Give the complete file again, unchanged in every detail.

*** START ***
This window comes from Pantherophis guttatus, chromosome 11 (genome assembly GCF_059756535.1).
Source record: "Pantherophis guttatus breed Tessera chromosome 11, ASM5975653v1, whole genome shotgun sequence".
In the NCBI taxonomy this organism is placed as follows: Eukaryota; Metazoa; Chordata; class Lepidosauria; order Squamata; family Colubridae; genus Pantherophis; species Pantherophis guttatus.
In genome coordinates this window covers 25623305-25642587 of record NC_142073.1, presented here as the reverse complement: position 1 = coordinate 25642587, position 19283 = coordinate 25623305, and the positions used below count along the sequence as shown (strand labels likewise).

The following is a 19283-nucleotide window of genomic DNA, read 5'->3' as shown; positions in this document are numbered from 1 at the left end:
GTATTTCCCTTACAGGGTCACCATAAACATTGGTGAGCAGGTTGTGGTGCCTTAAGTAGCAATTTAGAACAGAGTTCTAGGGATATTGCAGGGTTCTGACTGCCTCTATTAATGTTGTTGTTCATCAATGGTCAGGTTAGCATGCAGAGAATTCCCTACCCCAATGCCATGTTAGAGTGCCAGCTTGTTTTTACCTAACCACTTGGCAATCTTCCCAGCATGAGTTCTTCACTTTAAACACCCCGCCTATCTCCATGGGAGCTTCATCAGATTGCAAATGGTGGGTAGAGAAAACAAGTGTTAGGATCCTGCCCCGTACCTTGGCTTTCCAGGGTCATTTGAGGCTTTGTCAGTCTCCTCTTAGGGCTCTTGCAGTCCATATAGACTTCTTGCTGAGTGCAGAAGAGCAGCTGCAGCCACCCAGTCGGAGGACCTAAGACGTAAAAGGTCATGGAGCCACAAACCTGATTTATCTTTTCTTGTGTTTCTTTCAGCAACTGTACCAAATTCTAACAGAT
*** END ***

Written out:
This window comes from Pantherophis guttatus, chromosome 11 (genome assembly GCF_059756535.1).
Source record: "Pantherophis guttatus breed Tessera chromosome 11, ASM5975653v1, whole genome shotgun sequence".
In the NCBI taxonomy this organism is placed as follows: Eukaryota; Metazoa; Chordata; class Lepidosauria; order Squamata; family Colubridae; genus Pantherophis; species Pantherophis guttatus.
In genome coordinates this window covers 25623305-25642587 of record NC_142073.1, presented here as the reverse complement: position 1 = coordinate 25642587, position 19283 = coordinate 25623305, and the positions used below count along the sequence as shown (strand labels likewise).

The following is a 19283-nucleotide window of genomic DNA, read 5'->3' as shown; positions in this document are numbered from 1 at the left end:
GTATTTCCCTTACAGGGTCACCATAAACATTGGTGAGCAGGTTGTGGTGCCTTAAGTAGCAATTTAGAACAGAGTTCTAGGGATATTGCAGGGTTCTGACTGCCTCTATTAATGTTGTTGTTCATCAATGGTCAGGTTAGCATGCAGAGAATTCCCTACCCCAATGCCATGTTAGAGTGCCAGCTTGTTTTTACCTAACCACTTGGCAATCTTCCCAGCATGAGTTCTTCACTTTAAACACCCCGCCTATCTCCATGGGAGCTTCATCAGATTGCAAATGGTGGGTAGAGAAAACAAGTGTTAGGATCCTGCCCCGTACCTTGGCTTTCCAGGGTCATTTGAGGCTTTGTCAGTCTCCTCTTAGGGCTCTTGCAGTCCATATAGACTTCTTGCTGAGTGCAGAAGAGCAGCTGCAGCCACCCAGTCGGAGGACCTAAGACGTAAAAGGTCATGGAGCCACAAACCTGATTTATCTTTTCTTGTGTTTCTTTCAGCAACTGTACCAAATTCTAACAGAT